STREET TALK

Radio biz has only itself to blame for those lonely walks down the Street

From the way the National Association of Broadcasters objected to the merger of satellite radio companies Sirius and XM, it's obvious it feared that the strength of a singular celestial competitor would weaken its terrestrial businesses.

But as far as Wall Street is concerned, it doesn't matter where your radio signals are coming from or how many people are tuned in — it's all just bad. And it's not the fault of those pesky Republican FCC commissioners who approved the merger of Sirius and XM, nor can you blame Mel Karmazin, Howard Stern, faulty satellite radio receivers that caused interference or any other red herring.

Radio is in the toilet simply because it hasn't figured out how to effectively compete in the digital age, and advertisers have noticed.

No wonder radio stocks have fallen off a cliff.

Here's the damage this year among the purest of them: Radio One is down 30%, Cumulus Media is off 45%, Regent Communications is down 43%, Westwood One has fallen 63%, Entercom Communications is down 53%, Citadel Broadcasting is off 56% and Salem Communications has fallen 72%.

And the scary one that was supposed to benefit so much from a merger, Sirius XM Radio, is down 56% on the year.

The only one to have escaped the carnage so far is Cox Radio, down only 10%. That could change, though, according to Stanford Group analyst Frederick Moran, who recently downgraded the stock to "sell" and reduced his target to $7, suggesting that it will fall about 36% during the next 12 months.

In July, radio industry revenue in the U.S. declined 6%, according to the Radio Advertising Bureau. That's actually an improvement compared with the 9% drop in June, but still, the trend is no friend.

Another problem with radio, says Northlake Capital's Steve Birenberg, is that the industry went on an acquisitions binge in the 1990s before most people had even heard of the Internet, so their balance sheets today are saddled with debt. Then, of course, came online radio, Napster and the iTunes-iPod juggernaut that is rapidly making its way into automobiles, formerly a radio haven.

"As advertising declines, margins get crushed, cash flow dwindles, free cash flow goes away, and debt cannot be paid down," Birenberg says.

According to Moran, radio revenue in the current quarter might decline 11% compared with last year. Pretty sad considering all the presidential election ads that are running nowadays. He's predicting a full-year decline of 7%.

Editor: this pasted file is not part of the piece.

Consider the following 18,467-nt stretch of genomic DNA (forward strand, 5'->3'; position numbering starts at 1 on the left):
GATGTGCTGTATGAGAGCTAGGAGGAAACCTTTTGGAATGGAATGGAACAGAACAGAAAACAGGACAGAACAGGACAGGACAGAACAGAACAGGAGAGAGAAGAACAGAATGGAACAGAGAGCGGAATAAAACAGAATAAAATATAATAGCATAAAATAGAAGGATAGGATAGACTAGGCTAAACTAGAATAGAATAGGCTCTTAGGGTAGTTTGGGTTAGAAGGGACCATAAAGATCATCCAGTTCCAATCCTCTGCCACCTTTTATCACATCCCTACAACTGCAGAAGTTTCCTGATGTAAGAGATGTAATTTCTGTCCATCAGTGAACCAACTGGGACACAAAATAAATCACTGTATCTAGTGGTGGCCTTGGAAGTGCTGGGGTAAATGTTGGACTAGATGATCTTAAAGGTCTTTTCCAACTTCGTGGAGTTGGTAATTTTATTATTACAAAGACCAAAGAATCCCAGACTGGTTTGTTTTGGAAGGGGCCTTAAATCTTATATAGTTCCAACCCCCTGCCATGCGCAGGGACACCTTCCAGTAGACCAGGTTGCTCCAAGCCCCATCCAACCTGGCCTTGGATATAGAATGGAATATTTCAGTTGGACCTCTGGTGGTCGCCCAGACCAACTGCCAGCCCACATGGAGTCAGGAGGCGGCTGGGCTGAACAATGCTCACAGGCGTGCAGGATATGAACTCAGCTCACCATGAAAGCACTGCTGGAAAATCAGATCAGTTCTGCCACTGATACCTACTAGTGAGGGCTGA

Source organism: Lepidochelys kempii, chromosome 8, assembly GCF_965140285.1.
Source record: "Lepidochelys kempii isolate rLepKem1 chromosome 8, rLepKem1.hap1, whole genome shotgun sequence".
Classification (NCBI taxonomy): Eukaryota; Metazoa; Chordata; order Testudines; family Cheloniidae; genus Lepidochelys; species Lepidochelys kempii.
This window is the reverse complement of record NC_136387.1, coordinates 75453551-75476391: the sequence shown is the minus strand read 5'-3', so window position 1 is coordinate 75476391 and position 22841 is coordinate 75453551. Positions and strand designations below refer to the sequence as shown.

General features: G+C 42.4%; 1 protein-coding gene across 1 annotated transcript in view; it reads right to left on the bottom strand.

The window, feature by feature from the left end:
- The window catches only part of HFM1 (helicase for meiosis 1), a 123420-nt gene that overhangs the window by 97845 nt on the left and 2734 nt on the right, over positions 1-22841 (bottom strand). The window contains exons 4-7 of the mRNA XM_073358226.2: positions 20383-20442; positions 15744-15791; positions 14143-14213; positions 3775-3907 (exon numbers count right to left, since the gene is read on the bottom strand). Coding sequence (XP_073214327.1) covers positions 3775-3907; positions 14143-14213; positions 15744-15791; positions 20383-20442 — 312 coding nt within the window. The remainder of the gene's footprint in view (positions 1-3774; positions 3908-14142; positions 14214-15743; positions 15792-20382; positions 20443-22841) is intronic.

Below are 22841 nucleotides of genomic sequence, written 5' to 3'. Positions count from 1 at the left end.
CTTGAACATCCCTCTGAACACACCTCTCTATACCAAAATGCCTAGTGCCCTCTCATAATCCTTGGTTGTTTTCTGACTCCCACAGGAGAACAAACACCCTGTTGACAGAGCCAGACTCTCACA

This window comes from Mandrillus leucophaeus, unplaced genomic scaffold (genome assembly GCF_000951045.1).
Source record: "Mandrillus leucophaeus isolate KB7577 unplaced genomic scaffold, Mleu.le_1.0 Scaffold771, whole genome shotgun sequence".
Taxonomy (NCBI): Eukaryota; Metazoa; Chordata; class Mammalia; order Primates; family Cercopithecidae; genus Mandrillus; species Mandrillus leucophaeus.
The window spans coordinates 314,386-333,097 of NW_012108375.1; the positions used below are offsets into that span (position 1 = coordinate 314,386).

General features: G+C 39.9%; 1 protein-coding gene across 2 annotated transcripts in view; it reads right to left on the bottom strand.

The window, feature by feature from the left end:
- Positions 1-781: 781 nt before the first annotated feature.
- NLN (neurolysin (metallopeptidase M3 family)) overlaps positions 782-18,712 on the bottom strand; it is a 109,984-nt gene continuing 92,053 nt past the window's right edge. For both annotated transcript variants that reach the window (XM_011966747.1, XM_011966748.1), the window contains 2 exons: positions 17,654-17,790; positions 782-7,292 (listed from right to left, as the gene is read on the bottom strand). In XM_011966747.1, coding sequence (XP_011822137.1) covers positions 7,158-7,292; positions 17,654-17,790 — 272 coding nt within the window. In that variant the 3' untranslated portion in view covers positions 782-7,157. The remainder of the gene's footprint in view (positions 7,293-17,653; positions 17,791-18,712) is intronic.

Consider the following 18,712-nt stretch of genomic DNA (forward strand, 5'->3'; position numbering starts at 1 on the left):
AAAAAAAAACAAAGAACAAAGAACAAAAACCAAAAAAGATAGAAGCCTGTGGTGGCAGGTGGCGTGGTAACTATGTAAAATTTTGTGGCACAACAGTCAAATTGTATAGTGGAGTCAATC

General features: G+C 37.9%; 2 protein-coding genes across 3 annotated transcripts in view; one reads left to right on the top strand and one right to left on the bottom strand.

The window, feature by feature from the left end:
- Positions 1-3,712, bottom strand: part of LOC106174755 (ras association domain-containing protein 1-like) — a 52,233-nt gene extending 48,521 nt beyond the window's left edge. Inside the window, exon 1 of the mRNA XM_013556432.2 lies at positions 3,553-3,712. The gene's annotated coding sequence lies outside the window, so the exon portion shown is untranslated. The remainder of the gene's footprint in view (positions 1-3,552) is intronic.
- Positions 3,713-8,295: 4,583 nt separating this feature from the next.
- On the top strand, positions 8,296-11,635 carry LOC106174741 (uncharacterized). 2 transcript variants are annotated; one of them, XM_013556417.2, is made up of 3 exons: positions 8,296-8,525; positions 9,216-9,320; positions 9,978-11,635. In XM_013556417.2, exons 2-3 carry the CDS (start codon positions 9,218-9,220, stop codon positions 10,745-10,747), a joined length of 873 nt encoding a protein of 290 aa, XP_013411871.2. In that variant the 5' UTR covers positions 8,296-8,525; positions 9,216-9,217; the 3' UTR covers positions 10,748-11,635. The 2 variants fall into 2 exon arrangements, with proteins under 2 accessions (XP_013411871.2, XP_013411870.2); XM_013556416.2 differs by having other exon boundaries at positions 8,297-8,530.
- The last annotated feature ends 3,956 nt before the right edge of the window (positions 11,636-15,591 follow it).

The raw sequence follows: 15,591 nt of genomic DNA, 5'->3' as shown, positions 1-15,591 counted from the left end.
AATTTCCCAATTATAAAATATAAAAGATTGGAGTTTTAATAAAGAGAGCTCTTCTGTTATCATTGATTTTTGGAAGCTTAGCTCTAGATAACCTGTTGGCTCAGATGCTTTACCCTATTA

And advertisers aren't only shunning music radio but also news, talk and sports. Take Westwood One, for example, which provides such content as "The Dennis Miller Show," weather and traffic reports and much more to 5,000 radio stations nationwide. The company went public in 1990 and the stock soared tenfold in 10 years to more than $35 a share. But it has plunged 98% in the past four years and on Tuesday traded for just 74 cents.

Then there's Salem, which has fallen 94% in four years. Of the company's 95 radio stations, only 12 are music formats, with the bulk focused on Christian and conservative talk. But even its well-traveled Townhall.com hasn't helped to stop the bleeding.

Moran says that overall advertising in the company's most recent quarter fell 19% and music underperformed only slightly. Christian talk, he said, was "unable to withstand overall weakening market fundamentals."

As for Sirius XM, the jury is still out. But Birenberg figures the company has too much debt and that the market for subscription radio is smaller than previously expected. Others, like Miller Tabak analyst David Joyce, think the stock has sunk so low that it is now a screaming buy. He estimates it will more than double in the next year or so.

Even a radio bear like Birenberg acknowledges that all these stocks have been so beaten down that investors craving risk might want to scoop up a basket of several different companies and hope one or two make a recovery.

"The thing is," he said, "the upside could be enormous. Four or five times your money."

Paul Bond can be reached at paul.bond@THR.com.
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